A throw­away so­ci­ety

The Oban Times - - Districts -

I AM a firm be­liever in the old say­ing that those who live in a com­mu­nity should be its best am­bas­sadors, but there are times when this is dif­fi­cult in an area which has be­come less at­trac­tive than it could be.

Locha­line, ac­cord­ing to some place name ex­perts, means, ‘the beau­ti­ful loch’. Beau­ti­ful it may be, but look closer and the scene sud­denly changes.

Driving into the vil­lage and along to­wards Morvern’s highly-ac­claimed pon­toons, one is im­me­di­ately con­fronted by a jun­gle of over­hang­ing veg­e­ta­tion, un­tidy and un­cared for park­ing ar­eas, half-sunk boats, deep pot­holes and aban­doned cars in var­i­ous stages of de­cay. Any­one tak­ing the ap­proach road to the fa­mous sil­ica sand mine and see­ing the scrap metal on one side of the road and the half-sub­merged hulks on the other, might be for­given for think­ing they were in the vicin­ity of a long-aban­doned Aus­tralian min­ing vil­lage – or on the shores of the Aral Sea, which has one of the world’s largest ship grave­yards. What the well-heeled yachts folk must think of Locha­line and its res­i­dents when they walk along to the ho­tel and the vil­lage store, can­not be imag­ined. If there is an award for the un­ti­di­est vil­lage in Scot­land, Locha­line would be a se­ri­ous con­tender.

Suc­ces­sive com­mu­nity coun­cils have been ac­tive in try­ing to clear up the es­ca­lat­ing mess by or­gan­is­ing vil­lage clean-up days and, now and again, ar­rang­ing for skips to be brought in from Fort Wil­liam for house­hold waste. Proof of the sheer vol­ume of dis­pos­able rub­bish was ev­i­dent a few weeks ago when the skips were full to over­flow­ing in a mat­ter of hours. This stick­ing-plas­ter ap­proach will not do. If the High­land Coun­cil can­not pro­vide free monthly skips to spare the pub­lic from hav­ing to make an 80-mile round trip and two ferry cross­ings to take un­wanted goods to the re­cy­cling unit in Fort Wil­liam, the mat­ter will need to be re­solved lo­cally.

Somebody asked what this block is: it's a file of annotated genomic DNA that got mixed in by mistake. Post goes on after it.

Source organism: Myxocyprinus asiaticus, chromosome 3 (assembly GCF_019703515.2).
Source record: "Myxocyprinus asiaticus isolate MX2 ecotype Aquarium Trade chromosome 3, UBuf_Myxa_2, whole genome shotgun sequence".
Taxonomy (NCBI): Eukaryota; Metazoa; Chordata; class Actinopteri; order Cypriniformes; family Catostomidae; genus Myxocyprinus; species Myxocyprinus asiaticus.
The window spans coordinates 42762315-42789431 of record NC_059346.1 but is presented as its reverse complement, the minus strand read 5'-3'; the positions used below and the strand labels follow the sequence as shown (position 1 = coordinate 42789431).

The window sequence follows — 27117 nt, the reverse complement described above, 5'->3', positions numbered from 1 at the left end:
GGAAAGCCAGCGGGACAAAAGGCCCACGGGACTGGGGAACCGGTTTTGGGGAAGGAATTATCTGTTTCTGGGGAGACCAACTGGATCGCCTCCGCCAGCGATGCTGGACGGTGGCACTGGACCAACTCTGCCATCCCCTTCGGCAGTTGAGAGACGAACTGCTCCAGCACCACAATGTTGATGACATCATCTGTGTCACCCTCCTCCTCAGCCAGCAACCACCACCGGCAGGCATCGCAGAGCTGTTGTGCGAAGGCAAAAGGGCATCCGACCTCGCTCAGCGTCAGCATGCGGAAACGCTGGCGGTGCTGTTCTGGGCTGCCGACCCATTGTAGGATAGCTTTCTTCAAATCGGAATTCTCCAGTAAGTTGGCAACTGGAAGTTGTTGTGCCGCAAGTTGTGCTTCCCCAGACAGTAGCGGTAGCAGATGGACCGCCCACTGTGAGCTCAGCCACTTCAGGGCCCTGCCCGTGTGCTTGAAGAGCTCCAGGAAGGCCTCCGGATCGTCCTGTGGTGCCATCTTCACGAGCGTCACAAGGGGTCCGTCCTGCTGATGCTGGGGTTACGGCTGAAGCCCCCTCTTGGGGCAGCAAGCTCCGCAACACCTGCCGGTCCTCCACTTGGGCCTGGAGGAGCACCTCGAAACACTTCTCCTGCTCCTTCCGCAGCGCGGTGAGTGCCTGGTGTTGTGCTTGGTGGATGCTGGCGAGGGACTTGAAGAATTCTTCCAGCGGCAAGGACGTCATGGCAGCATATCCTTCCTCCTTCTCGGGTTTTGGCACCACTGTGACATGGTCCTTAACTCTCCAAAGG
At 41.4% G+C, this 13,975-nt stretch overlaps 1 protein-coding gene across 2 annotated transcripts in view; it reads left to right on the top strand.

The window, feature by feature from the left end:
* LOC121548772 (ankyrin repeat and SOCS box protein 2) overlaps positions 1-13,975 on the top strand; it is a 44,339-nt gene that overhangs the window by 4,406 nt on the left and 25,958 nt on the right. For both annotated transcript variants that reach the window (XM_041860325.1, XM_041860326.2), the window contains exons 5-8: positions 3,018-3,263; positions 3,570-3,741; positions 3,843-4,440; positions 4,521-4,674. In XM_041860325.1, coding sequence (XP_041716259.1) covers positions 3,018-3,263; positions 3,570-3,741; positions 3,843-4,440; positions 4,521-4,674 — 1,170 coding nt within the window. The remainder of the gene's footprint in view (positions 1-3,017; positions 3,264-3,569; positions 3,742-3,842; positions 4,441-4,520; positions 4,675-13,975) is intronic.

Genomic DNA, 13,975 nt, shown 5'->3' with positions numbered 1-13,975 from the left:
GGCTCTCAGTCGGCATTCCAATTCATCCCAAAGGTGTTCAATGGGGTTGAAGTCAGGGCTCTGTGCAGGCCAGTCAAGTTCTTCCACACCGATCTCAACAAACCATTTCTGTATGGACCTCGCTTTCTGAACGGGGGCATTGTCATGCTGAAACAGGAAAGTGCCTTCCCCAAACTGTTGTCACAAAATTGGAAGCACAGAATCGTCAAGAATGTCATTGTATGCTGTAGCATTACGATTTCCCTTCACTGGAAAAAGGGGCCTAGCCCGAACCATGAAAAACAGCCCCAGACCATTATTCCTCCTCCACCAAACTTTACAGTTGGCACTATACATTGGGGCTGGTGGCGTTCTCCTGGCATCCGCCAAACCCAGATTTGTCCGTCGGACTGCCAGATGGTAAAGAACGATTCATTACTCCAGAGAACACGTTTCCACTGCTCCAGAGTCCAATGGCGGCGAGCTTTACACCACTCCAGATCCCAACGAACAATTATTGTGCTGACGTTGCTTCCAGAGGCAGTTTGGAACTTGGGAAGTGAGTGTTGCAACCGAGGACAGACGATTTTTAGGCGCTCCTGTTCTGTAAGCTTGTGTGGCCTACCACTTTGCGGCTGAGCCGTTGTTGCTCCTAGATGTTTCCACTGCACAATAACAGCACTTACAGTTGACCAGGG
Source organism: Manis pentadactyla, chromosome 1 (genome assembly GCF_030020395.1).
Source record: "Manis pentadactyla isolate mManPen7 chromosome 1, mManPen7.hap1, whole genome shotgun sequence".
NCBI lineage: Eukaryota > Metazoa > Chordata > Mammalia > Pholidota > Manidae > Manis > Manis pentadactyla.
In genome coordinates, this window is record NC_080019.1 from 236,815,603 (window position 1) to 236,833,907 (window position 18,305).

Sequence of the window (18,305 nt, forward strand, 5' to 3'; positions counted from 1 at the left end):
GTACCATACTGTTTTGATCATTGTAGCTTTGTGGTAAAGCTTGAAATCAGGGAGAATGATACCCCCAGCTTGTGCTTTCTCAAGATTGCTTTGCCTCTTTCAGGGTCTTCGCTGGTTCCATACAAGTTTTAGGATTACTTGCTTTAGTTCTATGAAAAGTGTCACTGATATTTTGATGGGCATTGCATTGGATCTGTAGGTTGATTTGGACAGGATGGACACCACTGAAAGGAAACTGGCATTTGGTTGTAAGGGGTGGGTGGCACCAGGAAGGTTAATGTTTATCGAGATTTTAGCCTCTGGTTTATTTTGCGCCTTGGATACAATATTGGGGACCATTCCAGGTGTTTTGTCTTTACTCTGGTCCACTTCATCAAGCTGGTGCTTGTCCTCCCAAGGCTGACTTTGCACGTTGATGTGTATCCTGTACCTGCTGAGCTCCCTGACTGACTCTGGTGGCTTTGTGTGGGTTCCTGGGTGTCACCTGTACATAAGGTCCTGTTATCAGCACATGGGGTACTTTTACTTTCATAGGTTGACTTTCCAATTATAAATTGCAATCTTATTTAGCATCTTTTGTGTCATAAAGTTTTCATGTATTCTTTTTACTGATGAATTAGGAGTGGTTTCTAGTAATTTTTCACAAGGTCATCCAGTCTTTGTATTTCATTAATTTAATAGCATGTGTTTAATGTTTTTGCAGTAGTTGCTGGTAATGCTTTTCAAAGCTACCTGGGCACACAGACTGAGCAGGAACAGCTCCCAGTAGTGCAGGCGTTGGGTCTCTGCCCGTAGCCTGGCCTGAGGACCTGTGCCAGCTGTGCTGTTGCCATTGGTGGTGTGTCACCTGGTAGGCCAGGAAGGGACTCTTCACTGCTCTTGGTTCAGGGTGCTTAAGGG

Morvern is awash with money at the mo­ment, held by the com­mu­nity coun­cil, the Morvern Com­mu­nity Trust and the Morvern Com­mu­nity De­vel­op­ment Com­pany. Th­ese or­gan­i­sa­tions and the lo­cal landown­ers should grasp the net­tle and do some­thing to­wards per­ma­nently tidy­ing up Locha­line be­fore it be­comes a com­plete em­bar­rass­ment. There is much talk of try­ing to en­cour­age vis­i­tors to stay rather than pass through. Lit­tle won­der it isn’t working.

Morvern is for­tu­nate to have a ‘knight of the road’ who vol­un­tar­ily does a reg­u­lar lit­ter pick-up along the A884 from Locha­line to Carnoch Bridge. Re­cently this un­sung hero spent a few hours walking be­tween Ach­leek and Kin­loch Su­nart, and in that three-mile sec­tion gath­ered up al­most 200 items which had ob­vi­ously been thrown out of ve­hi­cle win­dows. Judg­ing by the num­ber of empty Red Bull en­ergy drink tins in his col­lec­tion, there must be some se­ri­ously sleepy driv­ers us­ing the Locha­line road.

Lit­ter re­cently col­lected from the verges of the A884 lead­ing to Locha­line.

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